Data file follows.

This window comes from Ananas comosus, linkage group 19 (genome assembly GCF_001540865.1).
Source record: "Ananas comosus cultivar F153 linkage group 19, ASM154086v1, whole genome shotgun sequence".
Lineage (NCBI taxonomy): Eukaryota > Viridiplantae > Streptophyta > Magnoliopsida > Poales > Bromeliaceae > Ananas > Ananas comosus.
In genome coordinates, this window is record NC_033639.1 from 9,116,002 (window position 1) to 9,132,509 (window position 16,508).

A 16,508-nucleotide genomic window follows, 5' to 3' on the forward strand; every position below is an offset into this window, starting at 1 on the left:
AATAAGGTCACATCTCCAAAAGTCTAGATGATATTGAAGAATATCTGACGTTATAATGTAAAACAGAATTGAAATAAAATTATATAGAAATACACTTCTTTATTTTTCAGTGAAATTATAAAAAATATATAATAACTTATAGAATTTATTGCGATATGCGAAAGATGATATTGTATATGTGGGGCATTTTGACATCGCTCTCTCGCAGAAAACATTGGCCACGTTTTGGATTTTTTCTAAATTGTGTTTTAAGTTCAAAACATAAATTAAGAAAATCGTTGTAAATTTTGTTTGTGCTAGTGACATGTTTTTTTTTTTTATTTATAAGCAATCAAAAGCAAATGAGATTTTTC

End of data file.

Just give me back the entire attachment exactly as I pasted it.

This window comes from Ananas comosus, linkage group 19 (genome assembly GCF_001540865.1).
Source record: "Ananas comosus cultivar F153 linkage group 19, ASM154086v1, whole genome shotgun sequence".
Lineage (NCBI taxonomy): Eukaryota > Viridiplantae > Streptophyta > Magnoliopsida > Poales > Bromeliaceae > Ananas > Ananas comosus.
In genome coordinates, this window is record NC_033639.1 from 9,116,002 (window position 1) to 9,132,509 (window position 16,508).

A 16,508-nucleotide genomic window follows, 5' to 3' on the forward strand; every position below is an offset into this window, starting at 1 on the left:
AATAAGGTCACATCTCCAAAAGTCTAGATGATATTGAAGAATATCTGACGTTATAATGTAAAACAGAATTGAAATAAAATTATATAGAAATACACTTCTTTATTTTTCAGTGAAATTATAAAAAATATATAATAACTTATAGAATTTATTGCGATATGCGAAAGATGATATTGTATATGTGGGGCATTTTGACATCGCTCTCTCGCAGAAAACATTGGCCACGTTTTGGATTTTTTCTAAATTGTGTTTTAAGTTCAAAACATAAATTAAGAAAATCGTTGTAAATTTTGTTTGTGCTAGTGACATGTTTTTTTTTTTTATTTATAAGCAATCAAAAGCAAATGAGATTTTTC